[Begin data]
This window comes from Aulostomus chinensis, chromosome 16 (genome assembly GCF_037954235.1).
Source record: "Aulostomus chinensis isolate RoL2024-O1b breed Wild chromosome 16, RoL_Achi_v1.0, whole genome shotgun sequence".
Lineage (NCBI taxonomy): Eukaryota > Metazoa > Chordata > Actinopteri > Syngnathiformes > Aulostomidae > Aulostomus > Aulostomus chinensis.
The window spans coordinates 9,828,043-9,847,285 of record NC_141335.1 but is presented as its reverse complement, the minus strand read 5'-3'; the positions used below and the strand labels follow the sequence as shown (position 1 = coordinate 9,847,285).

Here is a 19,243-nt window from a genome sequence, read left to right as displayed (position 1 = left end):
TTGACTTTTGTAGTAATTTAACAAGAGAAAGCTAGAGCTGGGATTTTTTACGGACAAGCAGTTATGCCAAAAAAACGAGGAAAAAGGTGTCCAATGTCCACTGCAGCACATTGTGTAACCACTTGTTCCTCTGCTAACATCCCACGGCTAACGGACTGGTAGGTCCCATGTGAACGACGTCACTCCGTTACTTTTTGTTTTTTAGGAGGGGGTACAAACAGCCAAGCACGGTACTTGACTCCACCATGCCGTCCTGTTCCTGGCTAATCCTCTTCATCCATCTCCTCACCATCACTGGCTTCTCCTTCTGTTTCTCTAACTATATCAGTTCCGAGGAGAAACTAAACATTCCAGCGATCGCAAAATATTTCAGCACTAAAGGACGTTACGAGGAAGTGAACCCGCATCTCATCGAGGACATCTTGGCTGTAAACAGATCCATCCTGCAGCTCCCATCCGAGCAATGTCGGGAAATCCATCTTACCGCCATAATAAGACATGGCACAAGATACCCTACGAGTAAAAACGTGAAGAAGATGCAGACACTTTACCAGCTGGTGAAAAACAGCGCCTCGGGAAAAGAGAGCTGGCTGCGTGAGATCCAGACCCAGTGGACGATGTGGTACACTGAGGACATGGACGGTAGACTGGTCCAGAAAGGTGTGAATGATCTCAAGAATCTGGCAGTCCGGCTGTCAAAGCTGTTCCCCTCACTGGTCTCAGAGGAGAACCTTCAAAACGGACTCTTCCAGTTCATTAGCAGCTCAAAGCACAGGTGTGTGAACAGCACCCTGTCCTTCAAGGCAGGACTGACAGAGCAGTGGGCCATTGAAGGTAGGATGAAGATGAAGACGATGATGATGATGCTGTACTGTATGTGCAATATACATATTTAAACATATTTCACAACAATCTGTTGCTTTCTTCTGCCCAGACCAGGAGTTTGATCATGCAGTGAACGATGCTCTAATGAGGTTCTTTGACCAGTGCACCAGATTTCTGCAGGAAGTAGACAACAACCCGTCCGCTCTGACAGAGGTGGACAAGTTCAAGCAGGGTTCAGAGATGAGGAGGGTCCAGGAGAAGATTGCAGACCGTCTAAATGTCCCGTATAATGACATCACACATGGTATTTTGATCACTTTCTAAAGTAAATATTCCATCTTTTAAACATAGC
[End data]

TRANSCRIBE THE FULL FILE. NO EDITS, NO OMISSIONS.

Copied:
This window comes from Aulostomus chinensis, chromosome 16 (genome assembly GCF_037954235.1).
Source record: "Aulostomus chinensis isolate RoL2024-O1b breed Wild chromosome 16, RoL_Achi_v1.0, whole genome shotgun sequence".
Lineage (NCBI taxonomy): Eukaryota > Metazoa > Chordata > Actinopteri > Syngnathiformes > Aulostomidae > Aulostomus > Aulostomus chinensis.
The window spans coordinates 9,828,043-9,847,285 of record NC_141335.1 but is presented as its reverse complement, the minus strand read 5'-3'; the positions used below and the strand labels follow the sequence as shown (position 1 = coordinate 9,847,285).

Here is a 19,243-nt window from a genome sequence, read left to right as displayed (position 1 = left end):
TTGACTTTTGTAGTAATTTAACAAGAGAAAGCTAGAGCTGGGATTTTTTACGGACAAGCAGTTATGCCAAAAAAACGAGGAAAAAGGTGTCCAATGTCCACTGCAGCACATTGTGTAACCACTTGTTCCTCTGCTAACATCCCACGGCTAACGGACTGGTAGGTCCCATGTGAACGACGTCACTCCGTTACTTTTTGTTTTTTAGGAGGGGGTACAAACAGCCAAGCACGGTACTTGACTCCACCATGCCGTCCTGTTCCTGGCTAATCCTCTTCATCCATCTCCTCACCATCACTGGCTTCTCCTTCTGTTTCTCTAACTATATCAGTTCCGAGGAGAAACTAAACATTCCAGCGATCGCAAAATATTTCAGCACTAAAGGACGTTACGAGGAAGTGAACCCGCATCTCATCGAGGACATCTTGGCTGTAAACAGATCCATCCTGCAGCTCCCATCCGAGCAATGTCGGGAAATCCATCTTACCGCCATAATAAGACATGGCACAAGATACCCTACGAGTAAAAACGTGAAGAAGATGCAGACACTTTACCAGCTGGTGAAAAACAGCGCCTCGGGAAAAGAGAGCTGGCTGCGTGAGATCCAGACCCAGTGGACGATGTGGTACACTGAGGACATGGACGGTAGACTGGTCCAGAAAGGTGTGAATGATCTCAAGAATCTGGCAGTCCGGCTGTCAAAGCTGTTCCCCTCACTGGTCTCAGAGGAGAACCTTCAAAACGGACTCTTCCAGTTCATTAGCAGCTCAAAGCACAGGTGTGTGAACAGCACCCTGTCCTTCAAGGCAGGACTGACAGAGCAGTGGGCCATTGAAGGTAGGATGAAGATGAAGACGATGATGATGATGCTGTACTGTATGTGCAATATACATATTTAAACATATTTCACAACAATCTGTTGCTTTCTTCTGCCCAGACCAGGAGTTTGATCATGCAGTGAACGATGCTCTAATGAGGTTCTTTGACCAGTGCACCAGATTTCTGCAGGAAGTAGACAACAACCCGTCCGCTCTGACAGAGGTGGACAAGTTCAAGCAGGGTTCAGAGATGAGGAGGGTCCAGGAGAAGATTGCAGACCGTCTAAATGTCCCGTATAATGACATCACACATGGTATTTTGATCACTTTCTAAAGTAAATATTCCATCTTTTAAACATAGC